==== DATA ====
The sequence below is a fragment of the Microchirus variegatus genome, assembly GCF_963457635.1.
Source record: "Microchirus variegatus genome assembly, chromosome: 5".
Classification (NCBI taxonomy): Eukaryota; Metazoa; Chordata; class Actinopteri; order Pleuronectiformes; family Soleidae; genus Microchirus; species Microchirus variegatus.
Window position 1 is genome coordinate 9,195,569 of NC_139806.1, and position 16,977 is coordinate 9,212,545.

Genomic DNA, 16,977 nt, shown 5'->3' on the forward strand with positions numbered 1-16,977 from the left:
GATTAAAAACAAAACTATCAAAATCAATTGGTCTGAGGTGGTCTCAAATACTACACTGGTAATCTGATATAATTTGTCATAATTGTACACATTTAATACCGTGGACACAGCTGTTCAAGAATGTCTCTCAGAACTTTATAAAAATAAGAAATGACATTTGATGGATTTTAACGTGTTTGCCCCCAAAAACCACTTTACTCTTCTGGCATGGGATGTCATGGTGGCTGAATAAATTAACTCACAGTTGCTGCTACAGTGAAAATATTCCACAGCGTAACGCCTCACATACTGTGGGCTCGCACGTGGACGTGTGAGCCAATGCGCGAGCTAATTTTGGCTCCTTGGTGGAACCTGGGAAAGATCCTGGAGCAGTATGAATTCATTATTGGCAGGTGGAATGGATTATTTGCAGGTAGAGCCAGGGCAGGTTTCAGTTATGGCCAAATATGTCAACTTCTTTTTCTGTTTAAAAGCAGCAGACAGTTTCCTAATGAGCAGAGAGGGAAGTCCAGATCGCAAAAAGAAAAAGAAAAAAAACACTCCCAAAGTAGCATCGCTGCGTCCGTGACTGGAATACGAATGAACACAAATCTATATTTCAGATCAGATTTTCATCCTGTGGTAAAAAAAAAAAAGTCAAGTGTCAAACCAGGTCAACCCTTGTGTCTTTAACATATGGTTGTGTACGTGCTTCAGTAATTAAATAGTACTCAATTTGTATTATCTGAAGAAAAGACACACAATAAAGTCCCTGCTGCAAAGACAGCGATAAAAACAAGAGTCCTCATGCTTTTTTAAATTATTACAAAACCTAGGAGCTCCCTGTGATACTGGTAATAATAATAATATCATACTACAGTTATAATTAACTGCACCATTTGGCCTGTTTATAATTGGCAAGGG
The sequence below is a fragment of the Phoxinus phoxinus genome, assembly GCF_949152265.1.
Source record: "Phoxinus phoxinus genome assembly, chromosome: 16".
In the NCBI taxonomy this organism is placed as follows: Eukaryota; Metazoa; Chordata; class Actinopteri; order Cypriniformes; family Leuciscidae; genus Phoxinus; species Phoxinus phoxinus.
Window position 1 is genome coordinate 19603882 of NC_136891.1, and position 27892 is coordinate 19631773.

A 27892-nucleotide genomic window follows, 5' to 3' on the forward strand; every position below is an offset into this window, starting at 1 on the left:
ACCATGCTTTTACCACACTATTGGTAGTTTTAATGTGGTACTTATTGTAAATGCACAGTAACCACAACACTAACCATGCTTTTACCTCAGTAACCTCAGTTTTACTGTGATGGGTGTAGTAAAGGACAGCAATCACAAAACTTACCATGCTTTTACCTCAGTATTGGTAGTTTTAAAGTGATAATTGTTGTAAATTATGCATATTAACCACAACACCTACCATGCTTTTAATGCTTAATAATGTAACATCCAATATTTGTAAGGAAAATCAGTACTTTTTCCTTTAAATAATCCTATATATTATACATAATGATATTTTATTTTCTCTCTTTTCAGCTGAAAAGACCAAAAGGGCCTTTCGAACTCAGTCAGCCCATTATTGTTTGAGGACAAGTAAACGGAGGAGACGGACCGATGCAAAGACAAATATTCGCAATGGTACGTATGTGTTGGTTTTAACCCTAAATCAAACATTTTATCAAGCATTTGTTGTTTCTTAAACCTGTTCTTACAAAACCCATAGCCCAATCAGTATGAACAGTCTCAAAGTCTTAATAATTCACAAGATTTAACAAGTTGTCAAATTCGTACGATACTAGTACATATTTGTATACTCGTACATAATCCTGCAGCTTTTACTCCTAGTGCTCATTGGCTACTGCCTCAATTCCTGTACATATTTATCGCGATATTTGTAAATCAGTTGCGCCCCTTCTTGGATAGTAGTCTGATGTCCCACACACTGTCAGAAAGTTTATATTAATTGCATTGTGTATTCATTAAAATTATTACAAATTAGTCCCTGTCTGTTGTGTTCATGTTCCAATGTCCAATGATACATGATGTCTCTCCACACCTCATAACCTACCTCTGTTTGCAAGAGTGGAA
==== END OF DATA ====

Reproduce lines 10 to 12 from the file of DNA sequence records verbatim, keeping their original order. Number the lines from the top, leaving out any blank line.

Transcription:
Window position 1 is genome coordinate 19603882 of NC_136891.1, and position 27892 is coordinate 19631773.

A 27892-nucleotide genomic window follows, 5' to 3' on the forward strand; every position below is an offset into this window, starting at 1 on the left:
ACCATGCTTTTACCACACTATTGGTAGTTTTAATGTGGTACTTATTGTAAATGCACAGTAACCACAACACTAACCATGCTTTTACCTCAGTAACCTCAGTTTTACTGTGATGGGTGTAGTAAAGGACAGCAATCACAAAACTTACCATGCTTTTACCTCAGTATTGGTAGTTTTAAAGTGATAATTGTTGTAAATTATGCATATTAACCACAACACCTACCATGCTTTTAATGCTTAATAATGTAACATCCAATATTTGTAAGGAAAATCAGTACTTTTTCCTTTAAATAATCCTATATATTATACATAATGATATTTTATTTTCTCTCTTTTCAGCTGAAAAGACCAAAAGGGCCTTTCGAACTCAGTCAGCCCATTATTGTTTGAGGACAAGTAAACGGAGGAGACGGACCGATGCAAAGACAAATATTCGCAATGGTACGTATGTGTTGGTTTTAACCCTAAATCAAACATTTTATCAAGCATTTGTTGTTTCTTAAACCTGTTCTTACAAAACCCATAGCCCAATCAGTATGAACAGTCTCAAAGTCTTAATAATTCACAAGATTTAACAAGTTGTCAAATTCGTACGATACTAGTACATATTTGTATACTCGTACATAATCCTGCAGCTTTTACTCCTAGTGCTCATTGGCTACTGCCTCAATTCCTGTACATATTTATCGCGATATTTGTAAATCAGTTGCGCCCCTTCTTGGATAGTAGTCTGATGTCCCACACACTGTCAGAAAGTTTATATTAATTGCATTGTGTATTCATTAAAATTATTACAAATTAGTCCCTGTCTGTTGTGTTCATGTTCCAATGTCCAATGATACATGATGTCTCTCCACACCTCATAACCTACCTCTGTTTGCAAGAGTGGAA